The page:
Well, her father now met her, and met her cheerfully, on all sides. “Unless you mean,” he suggested, “that when the girls are American there are more cases in which it comes to the rich than to the poor.”

She looked at him good-humouredly. “That may be-but I’m not going to be smothered in MY case. It ought to make me — if I were in danger of being a fool — all the nicer to people like Charlotte. It’s not hard for ME,” she practically explained, “not to be ridiculous — unless in a very different way. I might easily be ridiculous, I suppose, by behaving as if I thought I had done a great thing. Charlotte, at any rate, has done nothing, and anyone can see it, and see also that it’s rather strange; and yet no one — no one not awfully presumptuous or offensive would like, or would dare, to treat her, just as she is, as anything but quite RIGHT. That’s what it is to have something about you that carries things off.”

Mr. Verver’s silence, on this, could only be a sign that she had caused her story to interest him; though the sign when he spoke was perhaps even sharper. “And is it also what you mean by Charlotte’s being ‘great’?”

“Well,” said Maggie, “it’s one of her ways. But she has many.”

Again for a little her father considered. “And who is it she has tried to marry?”

Maggie, on her side as well, waited as if to bring it out with effect; but she after a minute either renounced or encountered an obstacle. “I’m afraid I’m not sure.”

“Then how do you know?”

“Well, I don’t KNOW”— and, qualifying again, she was earnestly emphatic. “I only make it out for myself.”

“But you must make it out about someone in particular.”

She had another pause. “I don’t think I want even for myself to put names and times, to pull away any veil. I’ve an idea there has been, more than once, somebody I’m not acquainted with — and needn’t be or want to be. In any case it’s all over, and, beyond giving her credit for everything, it’s none of my business.”

Mr. Verver deferred, yet he discriminated. “I don’t see how you can give credit without knowing the facts.”

“Can’t I give it — generally — for dignity? Dignity, I mean, in misfortune.”

“You’ve got to postulate the misfortune first.”

“Well,” said Maggie, “I can do that. Isn’t it always a misfortune to be-when you’re so fine — so wasted? And yet,” she went on, “not to wail about it, not to look even as if you knew it?”

Mr. Verver seemed at first to face this as a large question, and then, after a little, solicited by another view, to let the appeal drop. “Well, she mustn’t be wasted. We won’t at least have waste.”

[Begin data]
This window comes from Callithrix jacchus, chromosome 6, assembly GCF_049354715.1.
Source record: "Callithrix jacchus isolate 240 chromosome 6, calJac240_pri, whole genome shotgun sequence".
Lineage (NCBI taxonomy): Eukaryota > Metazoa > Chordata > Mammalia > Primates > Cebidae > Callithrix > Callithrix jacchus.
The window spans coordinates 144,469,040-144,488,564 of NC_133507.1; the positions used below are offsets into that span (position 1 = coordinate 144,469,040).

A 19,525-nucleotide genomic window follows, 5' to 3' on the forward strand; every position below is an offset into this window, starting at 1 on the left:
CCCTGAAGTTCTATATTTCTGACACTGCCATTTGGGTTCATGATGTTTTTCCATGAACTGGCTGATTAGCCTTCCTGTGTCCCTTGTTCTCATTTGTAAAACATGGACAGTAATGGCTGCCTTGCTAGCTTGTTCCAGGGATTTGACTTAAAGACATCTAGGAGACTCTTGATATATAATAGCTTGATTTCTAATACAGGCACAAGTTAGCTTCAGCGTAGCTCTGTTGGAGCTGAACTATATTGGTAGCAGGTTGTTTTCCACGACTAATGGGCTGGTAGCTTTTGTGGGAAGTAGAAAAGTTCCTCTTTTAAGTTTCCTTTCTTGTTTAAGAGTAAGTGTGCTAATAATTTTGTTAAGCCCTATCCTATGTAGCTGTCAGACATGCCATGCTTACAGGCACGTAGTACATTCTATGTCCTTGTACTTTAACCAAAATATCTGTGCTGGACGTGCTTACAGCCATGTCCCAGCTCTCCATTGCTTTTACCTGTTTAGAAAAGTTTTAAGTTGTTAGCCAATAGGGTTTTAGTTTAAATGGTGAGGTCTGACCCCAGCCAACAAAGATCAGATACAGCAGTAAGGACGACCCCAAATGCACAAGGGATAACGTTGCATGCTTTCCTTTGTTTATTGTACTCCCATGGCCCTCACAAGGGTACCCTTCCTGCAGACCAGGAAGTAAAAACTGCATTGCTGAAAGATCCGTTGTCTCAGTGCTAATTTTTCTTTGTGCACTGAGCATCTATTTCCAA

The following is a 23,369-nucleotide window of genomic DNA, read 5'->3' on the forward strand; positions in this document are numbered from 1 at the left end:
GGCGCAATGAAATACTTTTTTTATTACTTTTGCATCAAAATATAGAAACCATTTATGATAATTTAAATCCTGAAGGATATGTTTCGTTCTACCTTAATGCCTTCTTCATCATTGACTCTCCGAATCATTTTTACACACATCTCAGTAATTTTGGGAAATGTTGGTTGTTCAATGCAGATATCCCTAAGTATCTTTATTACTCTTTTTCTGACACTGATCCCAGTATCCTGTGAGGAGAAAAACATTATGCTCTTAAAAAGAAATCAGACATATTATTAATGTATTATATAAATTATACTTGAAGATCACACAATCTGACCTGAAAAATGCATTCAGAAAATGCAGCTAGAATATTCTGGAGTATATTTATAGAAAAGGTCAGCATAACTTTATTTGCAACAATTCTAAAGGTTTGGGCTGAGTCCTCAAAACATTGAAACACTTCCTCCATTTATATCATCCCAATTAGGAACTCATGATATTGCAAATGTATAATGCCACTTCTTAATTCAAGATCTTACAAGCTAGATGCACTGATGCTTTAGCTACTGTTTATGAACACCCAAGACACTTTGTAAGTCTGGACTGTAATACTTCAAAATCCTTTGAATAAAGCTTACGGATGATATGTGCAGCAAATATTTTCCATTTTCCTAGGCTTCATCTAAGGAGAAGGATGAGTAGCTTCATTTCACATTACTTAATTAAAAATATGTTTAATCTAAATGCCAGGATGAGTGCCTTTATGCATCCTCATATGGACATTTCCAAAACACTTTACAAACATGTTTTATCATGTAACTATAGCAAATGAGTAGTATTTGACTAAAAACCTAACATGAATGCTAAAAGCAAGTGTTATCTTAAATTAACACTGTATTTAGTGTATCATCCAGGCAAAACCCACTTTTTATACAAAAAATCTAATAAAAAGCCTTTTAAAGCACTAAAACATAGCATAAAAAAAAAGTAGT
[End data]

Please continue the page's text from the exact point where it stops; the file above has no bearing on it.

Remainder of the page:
It produced in Maggie’s face another gratitude. “Then, dear sir, that’s all I want.”

And it would apparently have settled their question and ended their talk if her father had not, after a little, shown the disposition to revert. “How many times are you supposing that she has tried?”

Once more, at this, and as if she hadn’t been, couldn’t be, hated to be, in such delicate matters, literal, she was moved to attenuate. “Oh, I don’t say she absolutely ever TRIED—!”

He looked perplexed. “But if she has so absolutely failed, what then had she done?”

“She has suffered — she has done that.” And the Princess added: “She has loved — and she has lost.”

Mr. Verver, however, still wondered. “But how many times.”

Maggie hesitated, but it cleared up. “Once is enough. Enough, that is, for one to be kind to her.”

Her father listened, yet not challenging — only as with a need of some basis on which, under these new lights, his bounty could be firm. “But has she told you nothing?”

“Ah, thank goodness, no!”

He stared. “Then don’t young women tell?”

“Because, you mean, it’s just what they’re supposed to do?” She looked at him, flushed again now; with which, after another hesitation, “Do young men tell?” she asked.

He gave a short laugh. “How do I know, my dear, what young men do?”

“Then how do I know, father, what vulgar girls do?”

“I see — I see,” he quickly returned.

But she spoke the next moment as if she might, odiously, have been sharp. “What happens at least is that where there’s a great deal of pride there’s a great deal of silence. I don’t know, I admit, what I should do if I were lonely and sore — for what sorrow, to speak of, have I ever had in my life? I don’t know even if I’m proud — it seems to me the question has never come up for me.”

“Oh, I guess you’re proud, Mag,” her father cheerfully interposed. “I mean I guess you’re proud enough.”

“Well then, I hope I’m humble enough too. I might, at all events, for all I know, be abject under a blow. How can I tell? Do you realise, father, that I’ve never had the least blow?”

He gave her a long, quiet look. “Who SHOULD realise if I don’t?”

“Well, you’ll realise when I HAVE one!” she exclaimed with a short laugh that resembled, as for good reasons, his own of a minute before. “I wouldn’t in any case have let her tell me what would have been dreadful to me. For such wounds and shames are dreadful: at least,” she added, catching herself up, “I suppose they are; for what, as I say, do I know of them? I don’t WANT to know!”— she spoke quite with vehemence. “There are things that are sacred whether they’re joys or pains. But one can always, for safety, be kind,” she kept on; “one feels when that’s right.”